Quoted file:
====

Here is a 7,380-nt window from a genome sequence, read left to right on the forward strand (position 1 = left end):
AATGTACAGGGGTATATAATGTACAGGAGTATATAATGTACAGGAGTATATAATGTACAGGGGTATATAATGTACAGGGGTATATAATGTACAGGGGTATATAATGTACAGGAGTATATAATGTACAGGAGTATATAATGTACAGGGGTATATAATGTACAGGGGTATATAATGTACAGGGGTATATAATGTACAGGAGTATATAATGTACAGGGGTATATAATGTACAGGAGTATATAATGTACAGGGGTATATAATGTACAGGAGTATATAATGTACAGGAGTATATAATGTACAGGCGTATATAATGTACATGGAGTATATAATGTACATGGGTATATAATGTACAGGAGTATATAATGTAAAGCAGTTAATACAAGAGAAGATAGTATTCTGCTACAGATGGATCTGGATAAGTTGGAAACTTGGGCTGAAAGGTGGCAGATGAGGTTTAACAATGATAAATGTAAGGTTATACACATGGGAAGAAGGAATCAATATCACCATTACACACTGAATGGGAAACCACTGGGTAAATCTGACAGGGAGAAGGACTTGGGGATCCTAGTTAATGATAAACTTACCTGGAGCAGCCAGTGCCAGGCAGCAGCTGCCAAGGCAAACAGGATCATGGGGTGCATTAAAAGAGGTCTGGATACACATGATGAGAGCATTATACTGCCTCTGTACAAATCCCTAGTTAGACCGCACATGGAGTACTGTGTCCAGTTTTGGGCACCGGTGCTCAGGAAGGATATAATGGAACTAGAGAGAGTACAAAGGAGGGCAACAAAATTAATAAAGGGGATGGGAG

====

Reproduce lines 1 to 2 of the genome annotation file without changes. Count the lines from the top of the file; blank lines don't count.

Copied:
Here is a 7,380-nt window from a genome sequence, read left to right on the forward strand (position 1 = left end):
AATGTACAGGGGTATATAATGTACAGGAGTATATAATGTACAGGAGTATATAATGTACAGGGGTATATAATGTACAGGGGTATATAATGTACAGGGGTATATAATGTACAGGAGTATATAATGTACAGGAGTATATAATGTACAGGGGTATATAATGTACAGGGGTATATAATGTACAGGGGTATATAATGTACAGGAGTATATAATGTACAGGGGTATATAATGTACAGGAGTATATAATGTACAGGGGTATATAATGTACAGGAGTATATAATGTACAGGAGTATATAATGTACAGGCGTATATAATGTACATGGAGTATATAATGTACATGGGTATATAATGTACAGGAGTATATAATGTAAAGCAGTTAATACAAGAGAAGATAGTATTCTGCTACAGATGGATCTGGATAAGTTGGAAACTTGGGCTGAAAGGTGGCAGATGAGGTTTAACAATGATAAATGTAAGGTTATACACATGGGAAGAAGGAATCAATATCACCATTACACACTGAATGGGAAACCACTGGGTAAATCTGACAGGGAGAAGGACTTGGGGATCCTAGTTAATGATAAACTTACCTGGAGCAGCCAGTGCCAGGCAGCAGCTGCCAAGGCAAACAGGATCATGGGGTGCATTAAAAGAGGTCTGGATACACATGATGAGAGCATTATACTGCCTCTGTACAAATCCCTAGTTAGACCGCACATGGAGTACTGTGTCCAGTTTTGGGCACCGGTGCTCAGGAAGGATATAATGGAACTAGAGAGAGTACAAAGGAGGGCAACAAAATTAATAAAGGGGATGGGAG